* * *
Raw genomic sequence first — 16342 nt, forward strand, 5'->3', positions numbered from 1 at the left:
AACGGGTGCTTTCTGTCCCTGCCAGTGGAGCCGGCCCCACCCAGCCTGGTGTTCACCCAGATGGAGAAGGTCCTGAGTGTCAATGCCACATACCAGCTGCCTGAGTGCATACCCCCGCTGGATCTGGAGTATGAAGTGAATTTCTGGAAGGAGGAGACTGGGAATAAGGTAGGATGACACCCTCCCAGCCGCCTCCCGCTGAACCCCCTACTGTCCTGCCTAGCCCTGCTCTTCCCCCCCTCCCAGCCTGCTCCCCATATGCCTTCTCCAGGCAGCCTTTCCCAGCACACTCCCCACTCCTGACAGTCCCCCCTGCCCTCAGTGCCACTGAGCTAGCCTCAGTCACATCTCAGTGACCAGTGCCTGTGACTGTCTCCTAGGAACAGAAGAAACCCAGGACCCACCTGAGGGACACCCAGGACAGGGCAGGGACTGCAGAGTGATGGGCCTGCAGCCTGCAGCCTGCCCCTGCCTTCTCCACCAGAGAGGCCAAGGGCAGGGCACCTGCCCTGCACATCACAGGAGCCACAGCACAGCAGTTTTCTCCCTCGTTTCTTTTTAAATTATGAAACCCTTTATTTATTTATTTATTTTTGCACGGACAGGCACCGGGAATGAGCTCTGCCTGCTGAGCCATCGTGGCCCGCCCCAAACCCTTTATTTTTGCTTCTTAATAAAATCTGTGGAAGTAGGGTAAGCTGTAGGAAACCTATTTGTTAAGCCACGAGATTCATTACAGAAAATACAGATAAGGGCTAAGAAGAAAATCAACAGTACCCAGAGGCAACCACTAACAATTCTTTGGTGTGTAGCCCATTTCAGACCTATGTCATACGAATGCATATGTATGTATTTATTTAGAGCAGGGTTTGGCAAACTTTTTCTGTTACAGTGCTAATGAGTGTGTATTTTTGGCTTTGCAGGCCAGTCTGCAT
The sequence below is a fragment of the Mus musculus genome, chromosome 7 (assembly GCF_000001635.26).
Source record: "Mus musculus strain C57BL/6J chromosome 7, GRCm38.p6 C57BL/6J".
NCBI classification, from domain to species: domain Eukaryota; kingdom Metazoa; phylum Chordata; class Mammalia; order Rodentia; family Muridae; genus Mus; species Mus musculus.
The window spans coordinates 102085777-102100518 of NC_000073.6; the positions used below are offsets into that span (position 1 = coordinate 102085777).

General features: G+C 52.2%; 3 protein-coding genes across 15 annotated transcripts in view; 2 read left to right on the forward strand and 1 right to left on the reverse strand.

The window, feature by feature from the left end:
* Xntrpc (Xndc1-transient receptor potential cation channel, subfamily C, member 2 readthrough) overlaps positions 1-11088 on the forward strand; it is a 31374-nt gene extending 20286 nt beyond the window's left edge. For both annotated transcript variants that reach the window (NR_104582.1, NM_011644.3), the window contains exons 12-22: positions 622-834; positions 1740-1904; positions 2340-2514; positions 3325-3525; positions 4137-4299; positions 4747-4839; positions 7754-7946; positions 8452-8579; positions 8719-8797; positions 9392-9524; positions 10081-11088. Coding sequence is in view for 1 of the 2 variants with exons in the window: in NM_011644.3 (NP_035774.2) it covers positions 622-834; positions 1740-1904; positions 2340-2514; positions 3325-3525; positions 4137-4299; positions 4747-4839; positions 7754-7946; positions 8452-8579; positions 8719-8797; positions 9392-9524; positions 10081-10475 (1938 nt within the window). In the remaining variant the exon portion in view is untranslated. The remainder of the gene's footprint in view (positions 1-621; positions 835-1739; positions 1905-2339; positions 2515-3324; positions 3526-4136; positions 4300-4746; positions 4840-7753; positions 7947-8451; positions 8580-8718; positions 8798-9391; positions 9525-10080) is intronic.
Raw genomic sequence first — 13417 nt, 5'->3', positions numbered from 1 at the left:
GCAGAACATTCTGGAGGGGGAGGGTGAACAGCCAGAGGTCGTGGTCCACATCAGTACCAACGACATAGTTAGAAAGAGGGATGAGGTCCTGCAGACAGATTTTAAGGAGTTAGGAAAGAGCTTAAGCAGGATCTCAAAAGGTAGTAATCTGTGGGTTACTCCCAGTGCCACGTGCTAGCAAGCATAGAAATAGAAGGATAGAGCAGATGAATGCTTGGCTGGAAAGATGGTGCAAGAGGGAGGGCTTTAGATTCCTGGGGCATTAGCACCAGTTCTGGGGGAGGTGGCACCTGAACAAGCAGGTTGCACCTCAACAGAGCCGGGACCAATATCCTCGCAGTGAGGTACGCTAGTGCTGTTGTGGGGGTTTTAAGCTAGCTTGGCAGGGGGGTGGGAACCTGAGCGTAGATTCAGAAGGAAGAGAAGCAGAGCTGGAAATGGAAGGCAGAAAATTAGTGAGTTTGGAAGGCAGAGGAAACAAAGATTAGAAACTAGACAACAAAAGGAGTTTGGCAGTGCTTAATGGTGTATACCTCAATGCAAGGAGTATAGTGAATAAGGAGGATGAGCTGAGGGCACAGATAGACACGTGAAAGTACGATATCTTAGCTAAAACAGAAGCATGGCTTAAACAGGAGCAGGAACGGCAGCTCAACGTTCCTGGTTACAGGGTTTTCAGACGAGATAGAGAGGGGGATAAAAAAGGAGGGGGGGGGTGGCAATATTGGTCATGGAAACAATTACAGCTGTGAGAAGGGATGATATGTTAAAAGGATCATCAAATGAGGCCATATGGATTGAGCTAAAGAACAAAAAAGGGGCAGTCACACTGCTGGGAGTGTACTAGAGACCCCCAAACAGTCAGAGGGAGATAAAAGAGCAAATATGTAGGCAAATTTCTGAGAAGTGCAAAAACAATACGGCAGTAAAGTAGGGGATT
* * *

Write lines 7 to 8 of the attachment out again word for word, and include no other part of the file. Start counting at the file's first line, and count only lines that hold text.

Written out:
General features: G+C 52.2%; 3 protein-coding genes across 15 annotated transcripts in view; 2 read left to right on the forward strand and 1 right to left on the reverse strand.

The window, feature by feature from the left end: